Chinese foreign investment surges despite slowdown

By Ding Qingfen (China Daily)
Updated: 2010-07-16 11:06
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Beijing - China's foreign direct investment (FDI) swelled to $13 billion for the month of June - an increase of nearly 40 percent over the same period last year.

The surge, the highest single increase since December 2007, according to industry analysts, reflects how China's investment climate remains highly attractive in the long-term, despite an economic slowdown.

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This robust FDI growth is also a powerful rebuke to rising concerns among foreign businesses that China's investment environment is worsening, and thus losing ground to its neighbors elsewhere in Asia.

On Thursday, Ministry of Commerce officials announced that China's FDI in non-financial sectors grew by 39.6 percent in June to $12.51 billion, the 11th consecutive month of growth since last August. This investment volume, moreover, is now at its largest since any point at the end of 2007, while its growth rate is at its fastest since the end of 2009.

"These factors indicate global investors' confidence has resumed rapidly," said Liu Yajun, director of Department of Foreign Investment Administration with the Ministry of Commerce.

Given Beijing's policies and the mainland's overall economic prospects, Liu added, "China is becoming more and more appealing" to foreigners.

Also on Thursday, the government released national economic figures for the first half of the fiscal year, showing China's economic expansion eased to 10.3 percent in the second quarter.

Ministry of Commerce officials similarly insisted that the slowdown in GDP growth would not dampen the global investor confidence in China in the months ahead.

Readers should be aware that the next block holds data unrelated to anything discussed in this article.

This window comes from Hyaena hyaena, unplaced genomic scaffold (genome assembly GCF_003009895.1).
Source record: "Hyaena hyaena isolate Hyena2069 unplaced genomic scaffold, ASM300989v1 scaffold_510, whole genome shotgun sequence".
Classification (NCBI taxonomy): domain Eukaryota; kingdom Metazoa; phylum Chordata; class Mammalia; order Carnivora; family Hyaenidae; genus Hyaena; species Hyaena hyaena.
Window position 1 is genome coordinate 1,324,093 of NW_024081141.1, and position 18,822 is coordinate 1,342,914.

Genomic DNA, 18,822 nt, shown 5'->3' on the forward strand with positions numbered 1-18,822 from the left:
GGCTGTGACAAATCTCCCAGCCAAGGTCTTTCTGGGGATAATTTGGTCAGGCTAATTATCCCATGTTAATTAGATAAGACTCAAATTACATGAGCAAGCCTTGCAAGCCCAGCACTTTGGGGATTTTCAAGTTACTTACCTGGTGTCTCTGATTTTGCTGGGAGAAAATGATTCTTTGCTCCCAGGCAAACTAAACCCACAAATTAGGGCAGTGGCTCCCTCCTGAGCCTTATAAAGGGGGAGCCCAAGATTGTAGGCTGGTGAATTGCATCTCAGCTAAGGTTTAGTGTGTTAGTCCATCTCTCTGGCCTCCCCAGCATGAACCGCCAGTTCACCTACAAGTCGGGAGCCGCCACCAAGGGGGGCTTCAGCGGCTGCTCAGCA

Even if the global economic recovery remains stable and the European debt crisis does not deteriorate, added Liu, "China will herald fairly strong growth in FDI in the second half of 2010."

John G. Rice, vice-chairman of General Electric (GE), one of the world's leading industrial and technology companies, said on Thursday that weakening growth in China will not "dampen the company's enthusiasm in its economy and the market".

This is echoed by worldwide assessments of China's economy. "There is no surprise that the growth of FDI is significant," Rice said, "as there are many that bet the same way as we believe."

Last week, most notably, the International Monetary Fund (IMF) raised China's growth forecast for 2010 to 10.5 percent - three times that of the US.

During the first half, the service sector clearly outperformed other parts of the economy in absorbing the FDI. The Ministry of Commerce that said this accounted for 44.9 percent of the total volume.

The western region, meanwhile, has witnessed a rapid increase in foreign investment, although this volume remains smaller compared with other parts of the country. From January to June, for example, new investment in western provinces grew by 31 percent.

Li Xiang, Yang Ning and Lan Lan contributed to this story.